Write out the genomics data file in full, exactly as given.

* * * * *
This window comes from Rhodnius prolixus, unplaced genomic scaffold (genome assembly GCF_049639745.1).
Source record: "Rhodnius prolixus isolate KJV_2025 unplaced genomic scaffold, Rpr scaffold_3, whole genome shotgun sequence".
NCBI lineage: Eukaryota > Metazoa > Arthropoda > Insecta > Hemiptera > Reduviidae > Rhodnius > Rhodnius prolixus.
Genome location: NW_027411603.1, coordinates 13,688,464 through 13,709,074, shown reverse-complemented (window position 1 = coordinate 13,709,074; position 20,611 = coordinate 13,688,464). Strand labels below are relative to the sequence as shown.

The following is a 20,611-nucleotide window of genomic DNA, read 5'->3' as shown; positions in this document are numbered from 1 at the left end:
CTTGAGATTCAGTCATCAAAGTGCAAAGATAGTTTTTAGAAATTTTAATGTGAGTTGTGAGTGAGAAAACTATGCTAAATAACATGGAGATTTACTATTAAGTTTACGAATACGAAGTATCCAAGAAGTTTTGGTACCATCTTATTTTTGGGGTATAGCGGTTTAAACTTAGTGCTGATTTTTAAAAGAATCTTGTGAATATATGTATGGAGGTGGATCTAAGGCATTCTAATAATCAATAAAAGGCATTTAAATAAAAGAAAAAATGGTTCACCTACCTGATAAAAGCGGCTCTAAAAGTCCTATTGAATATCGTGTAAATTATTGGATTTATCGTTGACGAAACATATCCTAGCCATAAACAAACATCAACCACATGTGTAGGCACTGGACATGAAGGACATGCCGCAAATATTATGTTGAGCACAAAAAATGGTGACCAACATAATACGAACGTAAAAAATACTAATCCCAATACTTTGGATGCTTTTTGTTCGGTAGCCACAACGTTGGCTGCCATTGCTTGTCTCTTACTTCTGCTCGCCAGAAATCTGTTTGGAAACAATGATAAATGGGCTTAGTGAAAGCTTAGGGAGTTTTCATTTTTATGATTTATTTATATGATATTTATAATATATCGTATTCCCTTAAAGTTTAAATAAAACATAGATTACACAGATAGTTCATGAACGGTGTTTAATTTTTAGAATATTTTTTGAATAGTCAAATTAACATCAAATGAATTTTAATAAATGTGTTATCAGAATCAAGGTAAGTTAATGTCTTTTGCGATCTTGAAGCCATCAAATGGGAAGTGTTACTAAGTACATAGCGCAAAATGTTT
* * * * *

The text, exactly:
This window comes from Rhodnius prolixus, unplaced genomic scaffold (genome assembly GCF_049639745.1).
Source record: "Rhodnius prolixus isolate KJV_2025 unplaced genomic scaffold, Rpr scaffold_3, whole genome shotgun sequence".
NCBI lineage: Eukaryota > Metazoa > Arthropoda > Insecta > Hemiptera > Reduviidae > Rhodnius > Rhodnius prolixus.
Genome location: NW_027411603.1, coordinates 13,688,464 through 13,709,074, shown reverse-complemented (window position 1 = coordinate 13,709,074; position 20,611 = coordinate 13,688,464). Strand labels below are relative to the sequence as shown.

The following is a 20,611-nucleotide window of genomic DNA, read 5'->3' as shown; positions in this document are numbered from 1 at the left end:
CTTGAGATTCAGTCATCAAAGTGCAAAGATAGTTTTTAGAAATTTTAATGTGAGTTGTGAGTGAGAAAACTATGCTAAATAACATGGAGATTTACTATTAAGTTTACGAATACGAAGTATCCAAGAAGTTTTGGTACCATCTTATTTTTGGGGTATAGCGGTTTAAACTTAGTGCTGATTTTTAAAAGAATCTTGTGAATATATGTATGGAGGTGGATCTAAGGCATTCTAATAATCAATAAAAGGCATTTAAATAAAAGAAAAAATGGTTCACCTACCTGATAAAAGCGGCTCTAAAAGTCCTATTGAATATCGTGTAAATTATTGGATTTATCGTTGACGAAACATATCCTAGCCATAAACAAACATCAACCACATGTGTAGGCACTGGACATGAAGGACATGCCGCAAATATTATGTTGAGCACAAAAAATGGTGACCAACATAATACGAACGTAAAAAATACTAATCCCAATACTTTGGATGCTTTTTGTTCGGTAGCCACAACGTTGGCTGCCATTGCTTGTCTCTTACTTCTGCTCGCCAGAAATCTGTTTGGAAACAATGATAAATGGGCTTAGTGAAAGCTTAGGGAGTTTTCATTTTTATGATTTATTTATATGATATTTATAATATATCGTATTCCCTTAAAGTTTAAATAAAACATAGATTACACAGATAGTTCATGAACGGTGTTTAATTTTTAGAATATTTTTTGAATAGTCAAATTAACATCAAATGAATTTTAATAAATGTGTTATCAGAATCAAGGTAAGTTAATGTCTTTTGCGATCTTGAAGCCATCAAATGGGAAGTGTTACTAAGTACATAGCGCAAAATGTTT